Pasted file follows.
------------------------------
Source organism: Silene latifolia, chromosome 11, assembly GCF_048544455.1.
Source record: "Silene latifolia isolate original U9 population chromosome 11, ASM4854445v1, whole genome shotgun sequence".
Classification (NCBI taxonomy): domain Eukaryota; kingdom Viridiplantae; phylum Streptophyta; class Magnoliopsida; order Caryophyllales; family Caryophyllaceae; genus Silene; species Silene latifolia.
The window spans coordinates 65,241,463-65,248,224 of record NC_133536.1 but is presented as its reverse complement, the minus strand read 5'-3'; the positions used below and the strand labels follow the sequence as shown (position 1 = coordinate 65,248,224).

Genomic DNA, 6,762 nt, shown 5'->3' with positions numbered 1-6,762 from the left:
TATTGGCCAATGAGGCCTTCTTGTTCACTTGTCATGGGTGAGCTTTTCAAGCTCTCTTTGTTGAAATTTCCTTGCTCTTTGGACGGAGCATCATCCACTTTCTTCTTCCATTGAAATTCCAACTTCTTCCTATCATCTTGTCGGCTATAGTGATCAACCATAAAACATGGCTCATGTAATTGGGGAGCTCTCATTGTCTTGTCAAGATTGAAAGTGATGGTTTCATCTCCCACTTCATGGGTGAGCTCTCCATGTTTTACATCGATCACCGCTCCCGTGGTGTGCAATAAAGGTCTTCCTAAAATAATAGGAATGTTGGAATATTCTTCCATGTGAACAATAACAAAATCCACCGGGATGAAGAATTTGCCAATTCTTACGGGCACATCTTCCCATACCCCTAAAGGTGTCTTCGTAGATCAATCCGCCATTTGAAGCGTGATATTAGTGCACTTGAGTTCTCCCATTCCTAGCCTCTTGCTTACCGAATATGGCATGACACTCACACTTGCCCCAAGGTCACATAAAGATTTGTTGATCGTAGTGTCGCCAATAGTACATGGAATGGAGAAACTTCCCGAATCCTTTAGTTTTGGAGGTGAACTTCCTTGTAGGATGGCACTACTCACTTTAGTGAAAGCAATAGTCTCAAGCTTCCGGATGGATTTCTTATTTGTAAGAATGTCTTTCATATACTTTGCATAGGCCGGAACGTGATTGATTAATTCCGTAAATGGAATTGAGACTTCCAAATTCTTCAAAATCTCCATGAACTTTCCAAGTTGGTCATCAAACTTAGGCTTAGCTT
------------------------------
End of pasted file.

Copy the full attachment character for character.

Source organism: Silene latifolia, chromosome 11, assembly GCF_048544455.1.
Source record: "Silene latifolia isolate original U9 population chromosome 11, ASM4854445v1, whole genome shotgun sequence".
Classification (NCBI taxonomy): domain Eukaryota; kingdom Viridiplantae; phylum Streptophyta; class Magnoliopsida; order Caryophyllales; family Caryophyllaceae; genus Silene; species Silene latifolia.
The window spans coordinates 65,241,463-65,248,224 of record NC_133536.1 but is presented as its reverse complement, the minus strand read 5'-3'; the positions used below and the strand labels follow the sequence as shown (position 1 = coordinate 65,248,224).

Genomic DNA, 6,762 nt, shown 5'->3' with positions numbered 1-6,762 from the left:
TATTGGCCAATGAGGCCTTCTTGTTCACTTGTCATGGGTGAGCTTTTCAAGCTCTCTTTGTTGAAATTTCCTTGCTCTTTGGACGGAGCATCATCCACTTTCTTCTTCCATTGAAATTCCAACTTCTTCCTATCATCTTGTCGGCTATAGTGATCAACCATAAAACATGGCTCATGTAATTGGGGAGCTCTCATTGTCTTGTCAAGATTGAAAGTGATGGTTTCATCTCCCACTTCATGGGTGAGCTCTCCATGTTTTACATCGATCACCGCTCCCGTGGTGTGCAATAAAGGTCTTCCTAAAATAATAGGAATGTTGGAATATTCTTCCATGTGAACAATAACAAAATCCACCGGGATGAAGAATTTGCCAATTCTTACGGGCACATCTTCCCATACCCCTAAAGGTGTCTTCGTAGATCAATCCGCCATTTGAAGCGTGATATTAGTGCACTTGAGTTCTCCCATTCCTAGCCTCTTGCTTACCGAATATGGCATGACACTCACACTTGCCCCAAGGTCACATAAAGATTTGTTGATCGTAGTGTCGCCAATAGTACATGGAATGGAGAAACTTCCCGAATCCTTTAGTTTTGGAGGTGAACTTCCTTGTAGGATGGCACTACTCACTTTAGTGAAAGCAATAGTCTCAAGCTTCCGGATGGATTTCTTATTTGTAAGAATGTCTTTCATATACTTTGCATAGGCCGGAACGTGATTGATTAATTCCGTAAATGGAATTGAGACTTCCAAATTCTTCAAAATCTCCATGAACTTTCCAAGTTGGTCATCAAACTTAGGCTTAGCTT